I’ll only touch briefly on this because i only want you to dwell on it briefly.   A hardship or health issue with a child or spouse will scare the dickens out of you.   Most people would be hugging onto every thread of their job because of the benefits they receive.   If you pay dearly for a benefit, then is it truly beneficial?   I sincerely believe they should be truthful and rename benefits.   Why aren’t they aptly named “Hardships”?

I love nothing more than creating.   If I can’t touch it and shape it or mold it, then I’m not passionate about it.   I was passionate about food.  I was passionate about cooking.   I was passionate about health.    I feel that corporate doings have bled me dry of passion.

Don’t be upset for I’m not upset.   The thing about a corporate ladder is that I’m scared of heights.   I’m scared because its a long damn way to fall.    I’m not scared that I’ll lose my grip…I’m scared someone will step on my knuckles until I release my grip.  Maybe instead of saying “Hey, you are climbing the corporate ladder”, they could have said “Hey, you are hitting every V in the river, just keep paddling and wait until you see your destination”  maybe then I would stay.

I married my wife because I love her.   She shares a good many qualities as my mother, which makes her an outstanding teacher and an awesome mama.  I didn’t think love could get any deeper until my wife and I had our first child.   Then we had to go and have another child.   Now I’m head over heels in love with my entire family.   I’m not living for myself.   I’m living for my family.  I’m living for my children.  I’m living for their future.   If I’m not present, then my roll needs a drastic change.   My conversations are molded around thoughts of my kids.  I feel like I fell into a big vat of selflessness and I love every minute of it.

I handed in my letter of resignation on a very meaningful day.   I went through the day so concerned about handing the letter in, that I forgot just how meaningful the day was.  Again, I blame this on the corporate world.   Getting hung up on job responsibilities and the company as a whole that I had completely forgotten thoughts from my heart.

On my way home that evening, I was fielding calls from my boss’s boss and from the hospital’s COO.   You know that term “Confidential”?  Apparently its a fictitious word.   I called the COO to tell him first because after all, it was his facility.  He was the one that said every word of our conversation was confidential and I agreed and asked him to keep it that way.  Within minutes of hanging up, I received a call from my boss’s boss and they began quoting my conversation from the COO.   They then went on to say something about how they were going to travel to Paris with their girlfriend and propose and  how they would appreciate it if I could stick around and hold things together so they wouldn’t have to think about work.   At this point I knew I had made the correct decision, but I had no idea I made it on such a historic day.  I hung up my cell phone, and my wife and I continued driving down the road.   Minutes later I received a text from my god-sisters.  They said they were thinking of my family and send pictures and stories of snakes and how their family encounters them.   My dad loved snakes.   It was then that I realized my dad passed away on this day and this was the first time that I had given thought to it.  I felt railed.   I blamed it on the corporation.   It wasn’t their fault.   It was the fault of no one but me.   I had put the thought so far from my memory that I had forgotten.   I felt sad for his passing.   I felt pissed as hell for forgetting.   I love my father.  I love woodworking.  I love helping people think through a problem with wood.   My father was a psychologist.  My father was a musician.  My father was a woodworker.  My father was one hell of a dude.   Sam Elliot would be proud of my father.  Frank Zappa would be proud of my father.   I’m proud to be his son.   I lay awake dreaming at night thinking of what it would be like if he could have met my children.   That would have been awesome.   He’d have them both riding the pro bodysurfing circuit at age three.  He’d have my son playing Miles Davis riffs on the trumpet and my daughter so engulfed in art and nature that she’d want nothing more in life and be perfectly content with a few songbirds in the tree and a friendly blacksnake in her arms.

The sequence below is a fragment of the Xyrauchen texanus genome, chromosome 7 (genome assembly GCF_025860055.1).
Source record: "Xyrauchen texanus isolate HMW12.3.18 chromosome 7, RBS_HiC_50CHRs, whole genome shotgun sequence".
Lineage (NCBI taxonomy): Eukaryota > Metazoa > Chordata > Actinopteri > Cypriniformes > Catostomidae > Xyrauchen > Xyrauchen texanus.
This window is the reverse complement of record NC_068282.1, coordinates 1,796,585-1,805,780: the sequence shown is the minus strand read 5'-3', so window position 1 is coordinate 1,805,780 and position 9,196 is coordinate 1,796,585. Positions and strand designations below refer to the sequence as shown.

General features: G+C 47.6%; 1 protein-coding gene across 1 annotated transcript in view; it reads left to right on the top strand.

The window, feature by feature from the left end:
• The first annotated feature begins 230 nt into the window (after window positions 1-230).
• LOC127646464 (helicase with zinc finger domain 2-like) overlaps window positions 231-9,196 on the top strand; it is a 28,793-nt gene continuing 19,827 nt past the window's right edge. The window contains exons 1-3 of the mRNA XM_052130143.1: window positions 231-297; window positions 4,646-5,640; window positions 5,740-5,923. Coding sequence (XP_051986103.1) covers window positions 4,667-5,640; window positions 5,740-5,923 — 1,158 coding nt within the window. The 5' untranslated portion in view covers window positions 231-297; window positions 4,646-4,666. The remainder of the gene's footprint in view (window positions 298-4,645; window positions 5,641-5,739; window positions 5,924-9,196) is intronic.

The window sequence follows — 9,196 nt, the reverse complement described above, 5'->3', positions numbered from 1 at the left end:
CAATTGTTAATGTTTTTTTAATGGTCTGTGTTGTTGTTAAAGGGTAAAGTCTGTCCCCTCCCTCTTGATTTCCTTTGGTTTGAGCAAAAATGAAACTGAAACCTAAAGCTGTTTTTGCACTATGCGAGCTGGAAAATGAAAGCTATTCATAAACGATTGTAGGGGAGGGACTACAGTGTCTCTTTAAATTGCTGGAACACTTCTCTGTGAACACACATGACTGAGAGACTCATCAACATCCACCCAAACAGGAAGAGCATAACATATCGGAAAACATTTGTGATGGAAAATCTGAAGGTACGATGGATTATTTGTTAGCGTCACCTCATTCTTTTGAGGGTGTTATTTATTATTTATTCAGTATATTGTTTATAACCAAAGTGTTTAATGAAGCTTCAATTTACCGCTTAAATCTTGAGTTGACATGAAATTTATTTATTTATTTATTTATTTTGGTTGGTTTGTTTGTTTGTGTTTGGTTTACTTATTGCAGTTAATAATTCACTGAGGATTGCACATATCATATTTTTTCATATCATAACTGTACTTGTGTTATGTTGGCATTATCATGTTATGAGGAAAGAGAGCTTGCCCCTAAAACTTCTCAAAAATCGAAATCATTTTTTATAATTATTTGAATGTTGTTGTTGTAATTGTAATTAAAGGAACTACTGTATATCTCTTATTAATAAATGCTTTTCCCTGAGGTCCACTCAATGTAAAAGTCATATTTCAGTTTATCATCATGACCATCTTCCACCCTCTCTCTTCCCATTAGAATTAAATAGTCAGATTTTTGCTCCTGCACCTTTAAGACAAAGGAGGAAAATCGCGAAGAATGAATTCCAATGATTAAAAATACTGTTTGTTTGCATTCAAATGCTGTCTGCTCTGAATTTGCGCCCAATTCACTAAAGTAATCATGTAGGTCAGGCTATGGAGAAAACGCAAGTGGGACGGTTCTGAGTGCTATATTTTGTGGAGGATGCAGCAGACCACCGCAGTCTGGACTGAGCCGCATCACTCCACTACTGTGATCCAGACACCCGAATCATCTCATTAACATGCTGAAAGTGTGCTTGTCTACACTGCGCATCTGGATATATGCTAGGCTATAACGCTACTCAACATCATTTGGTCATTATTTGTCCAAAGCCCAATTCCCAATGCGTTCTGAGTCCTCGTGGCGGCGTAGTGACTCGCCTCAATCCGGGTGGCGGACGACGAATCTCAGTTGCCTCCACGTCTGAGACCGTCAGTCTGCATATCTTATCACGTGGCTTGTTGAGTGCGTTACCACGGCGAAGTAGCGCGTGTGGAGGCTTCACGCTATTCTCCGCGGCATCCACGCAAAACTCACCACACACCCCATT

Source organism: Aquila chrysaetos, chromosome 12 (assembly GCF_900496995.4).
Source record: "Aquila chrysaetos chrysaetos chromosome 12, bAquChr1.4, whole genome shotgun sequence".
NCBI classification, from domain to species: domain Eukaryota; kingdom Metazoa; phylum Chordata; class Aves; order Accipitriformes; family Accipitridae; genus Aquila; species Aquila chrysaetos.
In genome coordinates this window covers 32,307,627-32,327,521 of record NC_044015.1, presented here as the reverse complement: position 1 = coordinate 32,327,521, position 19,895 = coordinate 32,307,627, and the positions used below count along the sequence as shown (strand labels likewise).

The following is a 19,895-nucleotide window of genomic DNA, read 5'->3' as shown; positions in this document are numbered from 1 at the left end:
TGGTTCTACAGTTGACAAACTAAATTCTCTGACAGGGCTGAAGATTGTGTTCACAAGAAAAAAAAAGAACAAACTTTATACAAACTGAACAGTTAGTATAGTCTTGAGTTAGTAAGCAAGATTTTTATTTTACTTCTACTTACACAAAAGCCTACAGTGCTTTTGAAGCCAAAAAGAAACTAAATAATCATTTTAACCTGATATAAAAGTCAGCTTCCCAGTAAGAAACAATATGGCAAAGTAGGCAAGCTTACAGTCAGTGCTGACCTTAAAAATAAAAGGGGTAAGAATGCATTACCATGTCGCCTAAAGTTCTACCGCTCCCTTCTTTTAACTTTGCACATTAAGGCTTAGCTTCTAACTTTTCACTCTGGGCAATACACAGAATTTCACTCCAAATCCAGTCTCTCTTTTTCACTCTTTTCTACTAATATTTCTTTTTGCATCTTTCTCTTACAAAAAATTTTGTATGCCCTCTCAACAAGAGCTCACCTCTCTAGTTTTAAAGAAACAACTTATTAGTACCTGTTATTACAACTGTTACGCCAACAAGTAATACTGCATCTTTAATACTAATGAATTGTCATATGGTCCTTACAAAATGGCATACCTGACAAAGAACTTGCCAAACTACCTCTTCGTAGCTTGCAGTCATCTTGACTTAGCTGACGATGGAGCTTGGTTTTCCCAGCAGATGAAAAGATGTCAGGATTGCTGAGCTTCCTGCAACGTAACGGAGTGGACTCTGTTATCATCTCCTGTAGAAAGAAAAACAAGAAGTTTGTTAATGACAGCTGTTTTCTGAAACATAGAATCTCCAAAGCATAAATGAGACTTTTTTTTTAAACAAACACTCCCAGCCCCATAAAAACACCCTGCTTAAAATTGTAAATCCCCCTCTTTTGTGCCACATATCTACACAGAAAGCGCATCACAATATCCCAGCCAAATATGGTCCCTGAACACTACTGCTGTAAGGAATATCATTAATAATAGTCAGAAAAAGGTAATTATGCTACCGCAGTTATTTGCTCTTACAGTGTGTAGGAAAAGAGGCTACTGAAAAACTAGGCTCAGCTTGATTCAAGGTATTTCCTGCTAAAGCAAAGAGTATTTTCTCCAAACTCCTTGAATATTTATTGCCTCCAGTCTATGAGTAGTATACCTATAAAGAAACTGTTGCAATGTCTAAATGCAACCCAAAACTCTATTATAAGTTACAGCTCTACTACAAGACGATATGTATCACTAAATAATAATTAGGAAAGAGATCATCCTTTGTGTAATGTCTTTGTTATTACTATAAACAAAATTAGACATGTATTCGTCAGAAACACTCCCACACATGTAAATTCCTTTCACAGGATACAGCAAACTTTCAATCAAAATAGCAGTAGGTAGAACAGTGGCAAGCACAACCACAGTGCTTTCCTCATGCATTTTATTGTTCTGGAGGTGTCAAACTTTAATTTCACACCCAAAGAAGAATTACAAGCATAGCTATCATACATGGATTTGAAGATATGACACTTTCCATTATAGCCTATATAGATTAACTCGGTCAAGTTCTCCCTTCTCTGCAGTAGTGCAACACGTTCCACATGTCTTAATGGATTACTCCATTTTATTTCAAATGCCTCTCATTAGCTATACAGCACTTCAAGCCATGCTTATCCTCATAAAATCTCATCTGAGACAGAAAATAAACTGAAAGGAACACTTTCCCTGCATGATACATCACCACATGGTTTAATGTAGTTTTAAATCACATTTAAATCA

My wife knows this about my father.  She sees it in me.  She sees it in her own children…his grandchildren.   My wife gives them these opportunities.   I come home from work and hear about their encounters in the forest, and the drawings that they made to tell their daily adventures.    I want to be a part of these adventures.   I want to create something for my family.  I do create wonderful meals every day, but I want to create something more.   I want to create something for families.  I want to create something that will last generations.   I want to create something new out of something old.

Its my wife’s birthday.   She has given me the present.   She has given me the support and love to pursue my ultimate desire.  She is helping me expand the woodshop into a family-run business.

Cattywampus Woodworks LLC will continue its focus on furniture, but also now expand its horizons to being a general contractor.   We will focus on home remodeling and kitchen/bath renovations, but I’m sure there will be plenty of rustic barn building projects in the future.maybe even a few historic remodels in the works!image

I’m excited.   My wife is excited.   The kids are excited.   It just feels too damn right to pass up on an opportunity such as this.

Happy Birthday April!   I love you!!

3 thoughts on “It’s my wife’s birthday, but the present is mine.

  1. Steven W Gravely says:

    My brother from another mother…Much respect…I know every word came from deep within that passionate heart of yours… man you painted a picture in my mind through your words and even though I’ve never met your family… well,I take that back…I think met your wife once while we were in culinary school, anyway congrats on career decision and happy birthday to your lovely wife, continue to live life and love hard my friend… always keeping God first, love you, Your brother from another mother,Steve.


  2. Toni Levine says:

    I know you will reach your goals….I know you will be happy and successful and I know you built me the best darned barn in Virginia. Thank you and good luck!!!!!